Disturbance, diversity and community dynamics in a southern Indian savanna-grassland ecosystem

Date of Award


Degree Type


Degree Name

Doctor of Philosophy (PhD)




S. J. McNaughton


Disturbance, Diversity, Indian, Savanna-grassland

Subject Categories

Ecology and Evolutionary Biology | Life Sciences


Factors influencing structure and dynamics of savanna-grassland ecosystems were investigated at the Kalakad-Mundanthurai Tiger Reserve (KMTR), India, across spatial scales ranging from a few square meters to the entire reserve (900 km 2 ). Savanna habitats comprise a third of the reserve area, and are characterized by dominance of a few widespread species that turn-over across an elevation gradient. Most mid- and low-elevation grasslands are anthropogenic in origin, maintained by recurrent fires. Tall grasses dominate most low and mid elevations, short-grasses characterize high elevations. Plant richness is greatest at low elevations, and both point richness and pattern diversity are important determinants of site richness in the reserve. Herbivores primarily utilize short grasslands at low and high elevations, and avoid tall-grasslands due to the unpalatable nature of dominant plants.

In recent years, fire frequencies have increased and herbivore populations have decreased in the reserve. To understand causes, and potential consequences, of these changes, experimental manipulations were carried out to determine how burning and grazing influence plant and nutrient dynamics in three low-elevation grassland communities. Low diversity communities were more compositionally stable than high diversity communities to perturbations characteristic of their native environment, but less so when perturbations were novel. Grazing effects were more pronounced than burning. Increased colonization by annual species following high rainfall during the study period also induced compositional shifts in communities. Such shifts were greater in high diversity communities because of more free-space for colonization in these communities. When considering treatment effects on soil nitrogen dynamics, responses were complex and contingent on community type, disturbance history and season.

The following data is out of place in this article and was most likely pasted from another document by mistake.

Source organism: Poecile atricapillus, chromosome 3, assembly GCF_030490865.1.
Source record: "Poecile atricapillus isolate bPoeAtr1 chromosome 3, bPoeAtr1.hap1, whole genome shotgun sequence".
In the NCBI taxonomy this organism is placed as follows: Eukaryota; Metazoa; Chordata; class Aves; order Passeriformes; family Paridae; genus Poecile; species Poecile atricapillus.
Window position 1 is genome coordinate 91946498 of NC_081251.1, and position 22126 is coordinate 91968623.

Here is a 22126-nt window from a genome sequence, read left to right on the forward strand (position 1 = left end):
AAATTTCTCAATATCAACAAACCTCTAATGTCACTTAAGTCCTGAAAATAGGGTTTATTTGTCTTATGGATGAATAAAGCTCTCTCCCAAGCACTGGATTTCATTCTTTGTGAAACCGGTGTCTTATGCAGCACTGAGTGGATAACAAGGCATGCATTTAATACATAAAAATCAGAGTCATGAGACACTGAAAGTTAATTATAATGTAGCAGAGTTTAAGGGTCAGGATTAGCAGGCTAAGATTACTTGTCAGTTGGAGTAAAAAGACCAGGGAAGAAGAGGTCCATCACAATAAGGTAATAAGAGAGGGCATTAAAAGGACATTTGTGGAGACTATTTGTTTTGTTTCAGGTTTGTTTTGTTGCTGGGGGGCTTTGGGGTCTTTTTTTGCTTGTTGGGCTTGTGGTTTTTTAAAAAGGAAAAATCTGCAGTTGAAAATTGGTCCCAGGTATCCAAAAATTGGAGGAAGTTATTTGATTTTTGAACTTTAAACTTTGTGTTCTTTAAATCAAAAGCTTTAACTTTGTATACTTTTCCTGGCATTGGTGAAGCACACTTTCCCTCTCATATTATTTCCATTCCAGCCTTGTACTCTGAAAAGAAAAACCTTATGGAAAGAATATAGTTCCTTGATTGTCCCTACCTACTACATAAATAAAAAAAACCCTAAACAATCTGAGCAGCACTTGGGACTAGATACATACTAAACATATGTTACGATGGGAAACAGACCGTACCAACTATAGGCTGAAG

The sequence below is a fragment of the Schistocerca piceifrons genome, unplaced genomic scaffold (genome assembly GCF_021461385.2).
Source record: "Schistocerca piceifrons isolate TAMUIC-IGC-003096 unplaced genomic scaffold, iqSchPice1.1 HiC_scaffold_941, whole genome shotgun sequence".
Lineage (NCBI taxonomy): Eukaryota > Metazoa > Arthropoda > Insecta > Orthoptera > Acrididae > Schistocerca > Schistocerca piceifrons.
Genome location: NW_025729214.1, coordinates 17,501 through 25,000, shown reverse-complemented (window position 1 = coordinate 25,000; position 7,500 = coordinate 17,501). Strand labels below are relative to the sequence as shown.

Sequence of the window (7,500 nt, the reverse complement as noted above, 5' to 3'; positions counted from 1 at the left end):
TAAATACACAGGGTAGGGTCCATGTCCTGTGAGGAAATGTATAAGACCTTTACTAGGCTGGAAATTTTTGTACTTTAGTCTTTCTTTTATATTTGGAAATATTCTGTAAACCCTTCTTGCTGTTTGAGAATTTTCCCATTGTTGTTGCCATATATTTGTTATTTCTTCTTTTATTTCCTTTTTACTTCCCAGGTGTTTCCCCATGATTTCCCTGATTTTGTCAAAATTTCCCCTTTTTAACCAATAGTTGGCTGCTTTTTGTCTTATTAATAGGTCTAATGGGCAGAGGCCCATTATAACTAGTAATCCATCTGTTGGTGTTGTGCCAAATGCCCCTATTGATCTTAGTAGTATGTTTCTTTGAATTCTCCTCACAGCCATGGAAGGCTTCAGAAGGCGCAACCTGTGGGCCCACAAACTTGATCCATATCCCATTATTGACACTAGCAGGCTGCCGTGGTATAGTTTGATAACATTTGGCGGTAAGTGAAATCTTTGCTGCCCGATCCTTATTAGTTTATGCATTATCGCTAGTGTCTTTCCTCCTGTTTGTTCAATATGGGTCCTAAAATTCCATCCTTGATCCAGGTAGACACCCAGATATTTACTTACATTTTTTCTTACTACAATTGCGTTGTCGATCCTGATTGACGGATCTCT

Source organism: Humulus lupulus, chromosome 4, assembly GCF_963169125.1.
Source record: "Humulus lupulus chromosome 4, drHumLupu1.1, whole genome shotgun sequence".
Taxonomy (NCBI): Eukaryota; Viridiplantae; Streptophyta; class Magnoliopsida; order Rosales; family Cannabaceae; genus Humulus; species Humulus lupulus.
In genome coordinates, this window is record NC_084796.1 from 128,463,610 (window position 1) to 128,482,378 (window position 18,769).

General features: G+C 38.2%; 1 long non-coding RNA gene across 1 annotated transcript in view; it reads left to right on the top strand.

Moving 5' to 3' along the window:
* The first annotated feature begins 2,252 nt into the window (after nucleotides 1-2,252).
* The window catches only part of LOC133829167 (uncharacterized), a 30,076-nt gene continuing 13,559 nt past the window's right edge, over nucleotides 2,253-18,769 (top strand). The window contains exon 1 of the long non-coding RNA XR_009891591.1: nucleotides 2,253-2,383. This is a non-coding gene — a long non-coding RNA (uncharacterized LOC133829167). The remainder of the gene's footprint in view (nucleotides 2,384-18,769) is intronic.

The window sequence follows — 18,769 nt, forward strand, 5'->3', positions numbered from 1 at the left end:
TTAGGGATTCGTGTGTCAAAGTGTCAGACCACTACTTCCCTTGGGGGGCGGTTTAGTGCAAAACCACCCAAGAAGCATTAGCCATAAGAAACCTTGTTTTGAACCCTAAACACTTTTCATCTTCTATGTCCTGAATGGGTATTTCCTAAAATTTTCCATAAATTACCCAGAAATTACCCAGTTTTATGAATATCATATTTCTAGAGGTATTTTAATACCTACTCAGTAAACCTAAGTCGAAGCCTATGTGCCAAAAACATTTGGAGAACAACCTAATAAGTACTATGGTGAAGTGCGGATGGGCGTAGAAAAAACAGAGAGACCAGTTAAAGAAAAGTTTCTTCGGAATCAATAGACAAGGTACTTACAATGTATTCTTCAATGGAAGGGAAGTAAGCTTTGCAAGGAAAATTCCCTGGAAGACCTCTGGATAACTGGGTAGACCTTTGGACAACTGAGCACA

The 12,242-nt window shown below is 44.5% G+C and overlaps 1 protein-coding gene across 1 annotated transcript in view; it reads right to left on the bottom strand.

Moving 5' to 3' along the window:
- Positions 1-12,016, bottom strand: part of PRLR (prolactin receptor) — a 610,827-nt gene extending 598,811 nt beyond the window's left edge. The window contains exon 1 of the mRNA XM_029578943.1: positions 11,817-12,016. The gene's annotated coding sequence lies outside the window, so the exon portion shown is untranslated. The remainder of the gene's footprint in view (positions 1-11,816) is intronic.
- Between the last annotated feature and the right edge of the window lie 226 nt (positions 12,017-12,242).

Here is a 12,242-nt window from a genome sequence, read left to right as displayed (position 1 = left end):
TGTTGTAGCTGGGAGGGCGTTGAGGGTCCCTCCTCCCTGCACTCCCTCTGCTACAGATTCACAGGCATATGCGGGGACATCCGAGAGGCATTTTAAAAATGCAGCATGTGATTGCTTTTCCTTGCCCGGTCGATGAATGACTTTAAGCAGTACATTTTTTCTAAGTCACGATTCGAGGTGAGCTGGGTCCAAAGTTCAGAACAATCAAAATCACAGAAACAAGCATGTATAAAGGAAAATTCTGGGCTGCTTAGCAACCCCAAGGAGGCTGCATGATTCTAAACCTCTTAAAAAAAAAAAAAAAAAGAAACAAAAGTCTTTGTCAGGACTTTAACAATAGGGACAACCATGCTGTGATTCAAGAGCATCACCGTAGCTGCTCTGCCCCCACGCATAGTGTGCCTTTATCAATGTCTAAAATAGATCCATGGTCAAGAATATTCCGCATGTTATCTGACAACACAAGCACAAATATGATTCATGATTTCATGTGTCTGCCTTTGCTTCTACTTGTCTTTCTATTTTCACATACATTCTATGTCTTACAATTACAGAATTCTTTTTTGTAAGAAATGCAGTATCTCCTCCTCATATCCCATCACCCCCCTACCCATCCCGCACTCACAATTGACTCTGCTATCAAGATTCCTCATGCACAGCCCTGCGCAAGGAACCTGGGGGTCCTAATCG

Herbivore densities at KMTR are low relative to other similar protected areas in India. It is hypothesized that herbivore declines and spread of tall-grasses at KMTR has resulted from disruption of facilitatory interactions between different body-sized herbivores. Reduction in large-bodied herbivores, the control agents for coarse tall grasses, has favored the spread of competitively superior tallgrasses in an environment where light competition is critical. High litter production by these species has increased fire frequencies and suppressed smaller palatable plants, subsequently reducing densities of selectively feeding smaller-bodied herbivores. This hypothesis awaits experimental testing.